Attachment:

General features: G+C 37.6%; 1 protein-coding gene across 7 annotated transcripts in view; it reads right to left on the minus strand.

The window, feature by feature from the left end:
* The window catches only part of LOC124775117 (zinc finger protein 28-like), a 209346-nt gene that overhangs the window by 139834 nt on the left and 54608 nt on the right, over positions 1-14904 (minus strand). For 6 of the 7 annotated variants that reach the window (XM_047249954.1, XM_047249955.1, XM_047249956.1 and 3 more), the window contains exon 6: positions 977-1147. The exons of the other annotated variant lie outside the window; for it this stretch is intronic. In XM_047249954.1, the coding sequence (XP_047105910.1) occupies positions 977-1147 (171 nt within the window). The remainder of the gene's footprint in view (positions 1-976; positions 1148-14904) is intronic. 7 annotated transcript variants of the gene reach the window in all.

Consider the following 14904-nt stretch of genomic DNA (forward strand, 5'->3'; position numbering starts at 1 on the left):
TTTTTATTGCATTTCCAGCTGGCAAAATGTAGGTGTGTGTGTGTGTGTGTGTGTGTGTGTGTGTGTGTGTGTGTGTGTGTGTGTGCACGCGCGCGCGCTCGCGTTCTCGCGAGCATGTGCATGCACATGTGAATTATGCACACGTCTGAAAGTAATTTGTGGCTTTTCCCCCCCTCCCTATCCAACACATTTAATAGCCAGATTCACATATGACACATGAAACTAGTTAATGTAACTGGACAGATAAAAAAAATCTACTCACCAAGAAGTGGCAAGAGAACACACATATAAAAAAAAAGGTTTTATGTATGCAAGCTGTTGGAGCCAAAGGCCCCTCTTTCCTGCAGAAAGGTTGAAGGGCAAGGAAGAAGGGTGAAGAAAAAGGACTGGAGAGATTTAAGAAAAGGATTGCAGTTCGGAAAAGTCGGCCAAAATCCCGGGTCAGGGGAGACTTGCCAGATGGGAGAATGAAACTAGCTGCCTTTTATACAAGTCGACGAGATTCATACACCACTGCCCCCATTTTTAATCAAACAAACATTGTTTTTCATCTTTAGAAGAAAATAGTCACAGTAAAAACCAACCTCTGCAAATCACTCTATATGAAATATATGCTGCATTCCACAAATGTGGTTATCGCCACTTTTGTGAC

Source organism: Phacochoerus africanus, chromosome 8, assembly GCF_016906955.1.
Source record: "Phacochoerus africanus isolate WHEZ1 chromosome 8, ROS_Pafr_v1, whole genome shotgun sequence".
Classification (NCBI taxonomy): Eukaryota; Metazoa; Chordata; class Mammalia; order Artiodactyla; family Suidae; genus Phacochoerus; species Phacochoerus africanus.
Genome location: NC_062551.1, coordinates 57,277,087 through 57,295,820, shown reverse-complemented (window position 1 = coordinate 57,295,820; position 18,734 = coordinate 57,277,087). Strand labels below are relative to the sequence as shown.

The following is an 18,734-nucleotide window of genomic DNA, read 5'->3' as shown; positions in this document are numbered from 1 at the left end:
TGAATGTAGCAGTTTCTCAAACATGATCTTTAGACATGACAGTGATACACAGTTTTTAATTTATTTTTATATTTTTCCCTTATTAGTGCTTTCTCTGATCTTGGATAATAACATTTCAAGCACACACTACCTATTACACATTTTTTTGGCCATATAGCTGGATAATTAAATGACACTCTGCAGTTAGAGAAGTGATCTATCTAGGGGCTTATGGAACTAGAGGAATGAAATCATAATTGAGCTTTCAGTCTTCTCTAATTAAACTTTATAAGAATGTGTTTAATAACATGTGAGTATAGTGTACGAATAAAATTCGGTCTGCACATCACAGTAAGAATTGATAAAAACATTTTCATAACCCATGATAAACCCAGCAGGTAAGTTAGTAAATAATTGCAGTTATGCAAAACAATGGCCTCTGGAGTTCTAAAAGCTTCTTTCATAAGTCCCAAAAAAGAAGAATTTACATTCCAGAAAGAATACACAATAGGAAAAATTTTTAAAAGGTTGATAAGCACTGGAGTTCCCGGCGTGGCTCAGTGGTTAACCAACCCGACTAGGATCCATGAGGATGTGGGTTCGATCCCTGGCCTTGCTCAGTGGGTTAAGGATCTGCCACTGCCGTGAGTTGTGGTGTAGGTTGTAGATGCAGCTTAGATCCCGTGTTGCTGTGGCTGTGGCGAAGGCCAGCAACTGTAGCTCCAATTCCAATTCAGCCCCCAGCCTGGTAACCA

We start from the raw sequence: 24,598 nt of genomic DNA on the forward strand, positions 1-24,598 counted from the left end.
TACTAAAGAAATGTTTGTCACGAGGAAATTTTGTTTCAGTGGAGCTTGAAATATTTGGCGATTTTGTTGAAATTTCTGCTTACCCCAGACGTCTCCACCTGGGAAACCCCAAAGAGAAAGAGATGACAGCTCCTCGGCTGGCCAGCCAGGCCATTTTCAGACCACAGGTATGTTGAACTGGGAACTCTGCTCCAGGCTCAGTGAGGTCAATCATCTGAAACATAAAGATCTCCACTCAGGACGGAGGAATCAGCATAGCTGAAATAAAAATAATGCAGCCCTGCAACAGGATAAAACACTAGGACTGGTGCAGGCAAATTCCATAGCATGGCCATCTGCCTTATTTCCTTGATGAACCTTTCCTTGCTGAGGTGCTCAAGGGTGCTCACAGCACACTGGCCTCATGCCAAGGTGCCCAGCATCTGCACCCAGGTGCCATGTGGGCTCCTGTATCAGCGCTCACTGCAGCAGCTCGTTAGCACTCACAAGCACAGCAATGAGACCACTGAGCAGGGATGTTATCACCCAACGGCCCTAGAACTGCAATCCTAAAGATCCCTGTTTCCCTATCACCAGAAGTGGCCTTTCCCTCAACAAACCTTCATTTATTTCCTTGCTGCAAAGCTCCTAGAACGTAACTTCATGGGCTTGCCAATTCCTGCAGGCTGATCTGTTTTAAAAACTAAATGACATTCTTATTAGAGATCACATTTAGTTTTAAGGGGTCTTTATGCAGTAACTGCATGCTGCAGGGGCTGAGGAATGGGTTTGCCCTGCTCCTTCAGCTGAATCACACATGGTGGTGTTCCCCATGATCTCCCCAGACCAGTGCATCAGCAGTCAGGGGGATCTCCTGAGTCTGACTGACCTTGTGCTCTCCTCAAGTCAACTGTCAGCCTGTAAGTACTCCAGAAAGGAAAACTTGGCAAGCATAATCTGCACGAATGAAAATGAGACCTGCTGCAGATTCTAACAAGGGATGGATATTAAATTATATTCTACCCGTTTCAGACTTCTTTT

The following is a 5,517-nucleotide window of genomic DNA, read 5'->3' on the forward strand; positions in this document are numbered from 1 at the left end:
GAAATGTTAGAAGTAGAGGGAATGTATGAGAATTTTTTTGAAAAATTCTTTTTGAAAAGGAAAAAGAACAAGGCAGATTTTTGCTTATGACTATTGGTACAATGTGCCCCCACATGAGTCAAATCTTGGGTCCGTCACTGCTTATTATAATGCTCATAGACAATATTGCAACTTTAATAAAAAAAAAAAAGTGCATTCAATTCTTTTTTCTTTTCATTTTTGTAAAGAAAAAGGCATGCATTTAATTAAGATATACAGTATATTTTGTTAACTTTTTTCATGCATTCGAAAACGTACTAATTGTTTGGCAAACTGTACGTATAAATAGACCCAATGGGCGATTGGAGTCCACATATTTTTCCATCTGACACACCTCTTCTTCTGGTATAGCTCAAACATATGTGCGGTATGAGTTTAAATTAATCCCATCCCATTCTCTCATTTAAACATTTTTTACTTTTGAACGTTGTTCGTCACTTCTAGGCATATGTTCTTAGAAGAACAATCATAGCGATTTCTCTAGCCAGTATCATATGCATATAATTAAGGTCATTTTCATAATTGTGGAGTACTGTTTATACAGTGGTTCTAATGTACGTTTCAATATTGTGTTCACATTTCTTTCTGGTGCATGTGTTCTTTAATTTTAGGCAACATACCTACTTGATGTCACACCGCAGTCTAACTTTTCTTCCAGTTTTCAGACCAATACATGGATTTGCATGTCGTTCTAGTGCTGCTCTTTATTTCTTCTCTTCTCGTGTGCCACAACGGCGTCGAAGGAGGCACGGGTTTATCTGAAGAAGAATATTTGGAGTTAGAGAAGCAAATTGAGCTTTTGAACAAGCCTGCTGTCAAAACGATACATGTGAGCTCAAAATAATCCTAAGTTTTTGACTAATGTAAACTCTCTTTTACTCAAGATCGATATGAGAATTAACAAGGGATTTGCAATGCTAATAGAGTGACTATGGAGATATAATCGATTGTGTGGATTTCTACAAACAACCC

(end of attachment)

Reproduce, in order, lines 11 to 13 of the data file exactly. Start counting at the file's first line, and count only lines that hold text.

TGAATGTAGCAGTTTCTCAAACATGATCTTTAGACATGACAGTGATACACAGTTTTTAATTTATTTTTATATTTTTCCCTTATTAGTGCTTTCTCTGATCTTGGATAATAACATTTCAAGCACACACTACCTATTACACATTTTTTTGGCCATATAGCTGGATAATTAAATGACACTCTGCAGTTAGAGAAGTGATCTATCTAGGGGCTTATGGAACTAGAGGAATGAAATCATAATTGAGCTTTCAGTCTTCTCTAATTAAACTTTATAAGAATGTGTTTAATAACATGTGAGTATAGTGTACGAATAAAATTCGGTCTGCACATCACAGTAAGAATTGATAAAAACATTTTCATAACCCATGATAAACCCAGCAGGTAAGTTAGTAAATAATTGCAGTTATGCAAAACAATGGCCTCTGGAGTTCTAAAAGCTTCTTTCATAAGTCCCAAAAAAGAAGAATTTACATTCCAGAAAGAATACACAATAGGAAAAATTTTTAAAAGGTTGATAAGCACTGGAGTTCCCGGCGTGGCTCAGTGGTTAACCAACCCGACTAGGATCCATGAGGATGTGGGTTCGATCCCTGGCCTTGCTCAGTGGGTTAAGGATCTGCCACTGCCGTGAGTTGTGGTGTAGGTTGTAGATGCAGCTTAGATCCCGTGTTGCTGTGGCTGTGGCGAAGGCCAGCAACTGTAGCTCCAATTCCAATTCAGCCCCCAGCCTGGTAACCA

We start from the raw sequence: 24,598 nt of genomic DNA on the forward strand, positions 1-24,598 counted from the left end.
TACTAAAGAAATGTTTGTCACGAGGAAATTTTGTTTCAGTGGAGCTTGAAATATTTGGCGATTTTGTTGAAATTTCTGCTTACCCCAGACGTCTCCACCTGGGAAACCCCAAAGAGAAAGAGATGACAGCTCCTCGGCTGGCCAGCCAGGCCATTTTCAGACCACAGGTATGTTGAACTGGGAACTCTGCTCCAGGCTCAGTGAGGTCAATCATCTGAAACATAAAGATCTCCACTCAGGACGGAGGAATCAGCATAGCTGAAATAAAAATAATGCAGCCCTGCAACAGGATAAAACACTAGGACTGGTGCAGGCAAATTCCATAGCATGGCCATCTGCCTTATTTCCTTGATGAACCTTTCCTTGCTGAGGTGCTCAAGGGTGCTCACAGCACACTGGCCTCATGCCAAGGTGCCCAGCATCTGCACCCAGGTGCCATGTGGGCTCCTGTATCAGCGCTCACTGCAGCAGCTCGTTAGCACTCACAAGCACAGCAATGAGACCACTGAGCAGGGATGTTATCACCCAACGGCCCTAGAACTGCAATCCTAAAGATCCCTGTTTCCCTATCACCAGAAGTGGCCTTTCCCTCAACAAACCTTCATTTATTTCCTTGCTGCAAAGCTCCTAGAACGTAACTTCATGGGCTTGCCAATTCCTGCAGGCTGATCTGTTTTAAAAACTAAATGACATTCTTATTAGAGATCACATTTAGTTTTAAGGGGTCTTTATGCAGTAACTGCATGCTGCAGGGGCTGAGGAATGGGTTTGCCCTGCTCCTTCAGCTGAATCACACATGGTGGTGTTCCCCATGATCTCCCCAGACCAGTGCATCAGCAGTCAGGGGGATCTCCTGAGTCTGACTGACCTTGTGCTCTCCTCAAGTCAACTGTCAGCCTGTAAGTACTCCAGAAAGGAAAACTTGGCAAGCATAATCTGCACGAATGAAAATGAGACCTGCTGCAGATTCTAACAAGGGATGGATATTAAATTATATTCTACCCGTTTCAGACTTCTTTT